L.A. was where the Googie style was born and became particularly abundant in the form of coffee shops. For some reason, these places often looked like what you'd get if you went to Hanna-Barbera and told them you wanted something designed by whoever drew The Flintstones and The Jetsons.  "And make sure you get the artists from both shows to work on this.  I mean it, both shows, or no deal!" The extensive neon signage, plate glass windows, and angled ceilings seemed to reflect from a cartoon-inspired vision of the future. Meanwhile, the lettering in the signs seemed almost primitive by contrast, the way it would have been done in Bedrock. The exterior features of these places, like the "exhaust vents" near
the right hand edge of the picture above, often seemed to be devoid of any structural function whatsoever.  For all I know, maybe what we're looking at are hollow pipes running the entire length of the roof, thereby making the roof's structural load lighter.  But the point is that they look utterly useless.

On the other hand, much like some of that period's best residential designs, there was an appealingly organic quality to the way the interior and exterior spaces seemed to flow into each other, separated by only the plate glass.  The orange-shaded hanging lamps hang on their lines like giant fishing lures, calculated to draw in passersby. They were highly effective at night, or on cool foggy mornings.  This was typical of how the best of these Googie-esque  restaurants ran counter to the stereotypically bland nature of these establishments.

Former Ships location, Culver City

The fact is, they did more than run counter to it: they snapped their fingers under its nose and dared it to do something about it.

By contrast, coffee houses were the hangouts of writers, artists, and musicians, along with others who shared their avant-garde sensibilities.  In New York City they were found in Greenwich Village, and L.A. had them in Venice.  In San Francisco you could find them in North Beach, and, a few years later,  in the Haight-Ashbury.  And that's about it.  Outside those places there were few if any, with the notable exception of college campuses, where they have always been popular thanks to the typically unstructured nature of student life.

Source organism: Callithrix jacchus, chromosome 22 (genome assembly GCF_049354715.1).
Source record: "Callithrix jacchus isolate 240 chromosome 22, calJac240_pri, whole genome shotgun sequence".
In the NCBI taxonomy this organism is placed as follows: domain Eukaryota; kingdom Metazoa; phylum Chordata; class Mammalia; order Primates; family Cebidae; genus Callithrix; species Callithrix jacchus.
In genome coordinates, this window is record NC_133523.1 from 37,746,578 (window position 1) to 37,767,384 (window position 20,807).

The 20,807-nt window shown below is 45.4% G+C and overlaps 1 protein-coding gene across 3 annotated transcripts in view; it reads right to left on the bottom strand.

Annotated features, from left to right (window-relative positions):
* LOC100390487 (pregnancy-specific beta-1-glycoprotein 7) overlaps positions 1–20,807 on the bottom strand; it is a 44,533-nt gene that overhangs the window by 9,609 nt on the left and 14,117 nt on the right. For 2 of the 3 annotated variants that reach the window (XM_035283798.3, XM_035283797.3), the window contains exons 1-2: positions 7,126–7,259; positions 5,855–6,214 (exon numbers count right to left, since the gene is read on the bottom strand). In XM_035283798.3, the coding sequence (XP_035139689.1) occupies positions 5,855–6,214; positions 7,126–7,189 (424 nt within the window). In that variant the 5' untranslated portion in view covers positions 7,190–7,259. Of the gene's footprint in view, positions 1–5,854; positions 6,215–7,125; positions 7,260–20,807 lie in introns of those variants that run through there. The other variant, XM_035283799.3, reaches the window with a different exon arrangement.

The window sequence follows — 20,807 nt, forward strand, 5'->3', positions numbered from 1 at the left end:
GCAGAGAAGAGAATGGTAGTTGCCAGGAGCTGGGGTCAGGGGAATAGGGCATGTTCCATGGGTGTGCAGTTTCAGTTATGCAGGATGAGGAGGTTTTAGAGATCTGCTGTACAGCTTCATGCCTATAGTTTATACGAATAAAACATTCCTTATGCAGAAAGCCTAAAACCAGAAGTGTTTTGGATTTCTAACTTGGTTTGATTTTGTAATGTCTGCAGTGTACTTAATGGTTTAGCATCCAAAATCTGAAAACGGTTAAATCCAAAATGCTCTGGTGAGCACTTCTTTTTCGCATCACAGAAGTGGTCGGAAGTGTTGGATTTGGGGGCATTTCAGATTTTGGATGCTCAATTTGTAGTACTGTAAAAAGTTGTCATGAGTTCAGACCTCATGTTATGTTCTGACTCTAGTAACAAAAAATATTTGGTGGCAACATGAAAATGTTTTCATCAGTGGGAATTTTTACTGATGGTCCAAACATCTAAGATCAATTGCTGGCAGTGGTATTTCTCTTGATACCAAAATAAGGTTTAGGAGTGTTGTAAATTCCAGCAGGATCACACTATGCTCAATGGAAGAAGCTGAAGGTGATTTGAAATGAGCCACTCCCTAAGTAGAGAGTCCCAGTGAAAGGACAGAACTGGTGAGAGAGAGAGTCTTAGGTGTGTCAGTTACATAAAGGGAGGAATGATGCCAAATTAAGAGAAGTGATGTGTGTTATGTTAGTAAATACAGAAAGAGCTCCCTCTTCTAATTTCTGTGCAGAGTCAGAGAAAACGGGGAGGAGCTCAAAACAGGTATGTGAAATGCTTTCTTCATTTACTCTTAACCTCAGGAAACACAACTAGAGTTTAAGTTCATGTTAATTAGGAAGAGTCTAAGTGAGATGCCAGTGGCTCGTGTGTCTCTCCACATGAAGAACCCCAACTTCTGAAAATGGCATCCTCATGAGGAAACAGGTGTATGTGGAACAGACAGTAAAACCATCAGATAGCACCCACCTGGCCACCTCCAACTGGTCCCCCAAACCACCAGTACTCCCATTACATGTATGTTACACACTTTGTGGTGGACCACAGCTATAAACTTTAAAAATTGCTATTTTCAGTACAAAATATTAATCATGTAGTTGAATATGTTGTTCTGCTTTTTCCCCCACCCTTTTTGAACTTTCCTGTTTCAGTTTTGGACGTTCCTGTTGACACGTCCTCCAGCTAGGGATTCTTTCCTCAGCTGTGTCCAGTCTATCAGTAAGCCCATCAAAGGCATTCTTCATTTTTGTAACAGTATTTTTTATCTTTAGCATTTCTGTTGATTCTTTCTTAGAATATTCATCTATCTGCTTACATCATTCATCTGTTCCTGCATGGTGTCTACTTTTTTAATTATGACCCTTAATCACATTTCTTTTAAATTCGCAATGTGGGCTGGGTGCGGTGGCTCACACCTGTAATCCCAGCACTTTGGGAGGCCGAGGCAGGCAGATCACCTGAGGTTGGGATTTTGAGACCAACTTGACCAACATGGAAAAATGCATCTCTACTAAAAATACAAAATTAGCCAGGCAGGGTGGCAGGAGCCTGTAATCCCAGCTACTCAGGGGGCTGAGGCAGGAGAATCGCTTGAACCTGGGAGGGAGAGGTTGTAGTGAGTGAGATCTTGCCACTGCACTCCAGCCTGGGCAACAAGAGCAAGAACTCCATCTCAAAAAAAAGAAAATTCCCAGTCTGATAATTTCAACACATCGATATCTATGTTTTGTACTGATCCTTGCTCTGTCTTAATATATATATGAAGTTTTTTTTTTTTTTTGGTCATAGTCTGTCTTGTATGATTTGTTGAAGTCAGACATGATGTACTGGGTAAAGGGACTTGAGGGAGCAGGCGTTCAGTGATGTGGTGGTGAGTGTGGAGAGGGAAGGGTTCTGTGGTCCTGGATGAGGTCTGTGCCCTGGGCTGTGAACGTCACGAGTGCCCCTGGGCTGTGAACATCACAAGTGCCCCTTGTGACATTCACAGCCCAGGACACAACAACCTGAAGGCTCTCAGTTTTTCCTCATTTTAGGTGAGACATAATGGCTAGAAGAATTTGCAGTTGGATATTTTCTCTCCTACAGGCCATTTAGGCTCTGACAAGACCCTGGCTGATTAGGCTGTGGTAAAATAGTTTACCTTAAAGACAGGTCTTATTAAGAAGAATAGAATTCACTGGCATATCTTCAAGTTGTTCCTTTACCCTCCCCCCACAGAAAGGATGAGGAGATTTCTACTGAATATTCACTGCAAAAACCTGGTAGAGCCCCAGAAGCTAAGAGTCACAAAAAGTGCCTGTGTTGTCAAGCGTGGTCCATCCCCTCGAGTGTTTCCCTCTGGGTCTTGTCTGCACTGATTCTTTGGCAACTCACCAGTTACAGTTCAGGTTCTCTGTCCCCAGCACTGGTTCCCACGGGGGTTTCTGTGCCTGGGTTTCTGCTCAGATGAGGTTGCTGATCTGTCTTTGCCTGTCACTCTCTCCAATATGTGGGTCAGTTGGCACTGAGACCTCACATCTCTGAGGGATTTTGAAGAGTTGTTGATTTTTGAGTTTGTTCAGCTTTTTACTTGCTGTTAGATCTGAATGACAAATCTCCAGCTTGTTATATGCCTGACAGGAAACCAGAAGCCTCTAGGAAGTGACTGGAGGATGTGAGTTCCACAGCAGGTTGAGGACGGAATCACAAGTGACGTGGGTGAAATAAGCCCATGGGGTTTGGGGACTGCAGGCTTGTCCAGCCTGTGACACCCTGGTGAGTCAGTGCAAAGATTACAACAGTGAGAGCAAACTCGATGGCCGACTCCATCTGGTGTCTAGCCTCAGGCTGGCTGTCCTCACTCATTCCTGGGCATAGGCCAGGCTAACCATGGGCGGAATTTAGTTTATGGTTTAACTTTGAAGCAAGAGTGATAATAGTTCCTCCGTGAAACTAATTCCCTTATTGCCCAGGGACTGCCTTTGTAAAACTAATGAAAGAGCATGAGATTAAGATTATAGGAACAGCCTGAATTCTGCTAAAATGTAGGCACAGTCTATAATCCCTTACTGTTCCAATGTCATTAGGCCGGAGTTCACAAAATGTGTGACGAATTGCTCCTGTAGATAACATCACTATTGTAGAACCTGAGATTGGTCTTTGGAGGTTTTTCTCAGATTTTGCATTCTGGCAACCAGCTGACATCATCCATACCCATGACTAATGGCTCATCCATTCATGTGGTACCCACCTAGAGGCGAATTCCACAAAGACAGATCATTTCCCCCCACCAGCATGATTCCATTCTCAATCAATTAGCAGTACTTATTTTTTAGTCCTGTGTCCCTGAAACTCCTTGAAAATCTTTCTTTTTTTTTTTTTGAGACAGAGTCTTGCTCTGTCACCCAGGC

Starbucks began spreading beyond Seattle in the late 1980s, and had reached L.A. by 1991. The company began by selling coffee in higher end grocery stores, alongside museum-like displays that showed off Starbucks coffee beans in various stages of roasting.   That same year, L.A.'s first Starbucks coffee shop opened for business at the upscale Beverly Center.  

Cacao, the first independent coffeehouse in West L.A.  Now it's almost the last.

It would take a few more years before there were Starbucks shops all over town, and the void was filled by independent cafes cropping up, as it sometimes seemed, on every other block.   Just about the first of these was Cacao.  Occupying the space of a former beauty salon,  this pioneering coffee bar aimed for the look and feel of a 1950s coffee hangout. The narrow, cave-like space featured a cement floor and, at the back, a low-to-the-ground postwar Danish style coffee table and chair set, while just behind that was the window through which the very thick 1950s-style ceramic coffee cups, complete with saucers, were passed.  Probably around late 1992, the outline of a pistol with angel wings was stenciled onto the cement floor, acknowledging the widespread unease about violent crime  which characterized the the city at the time. 

The bamboo counter area, featuring hanging lamps with little flying saucers.  And behind it all--Astroboy!

 In 1993 new owners Bobby Green and Alastair Newbery took over, introducing an alien/flying-saucer/science-fiction motif to the interior. However,  only a few months later, they remodeled the place in a Polynesian theme, featuring a bamboo counter and other South Seas inspired objects such as cylindrical Tiki-men carved from dark wood. 

The appearance of the place has hardly changed since then, nearly twenty years ago, except they didn't have free wi-fi then.  What they did have for many months was this new technology magazine named Wired, featuring articles about this new thing called "the world wide web". This world wide web and the "browsers" on which we would be accessing it were supposedly just around the corner, if you could believe that.

The flying saucer theme wasn't entirely obliterated.  To this day you can find a few reminders inside Cacao.  A large toy saucer hangs near the front door to greet entering customers, and spacecraft can be seen on the lamps that hang over the counter.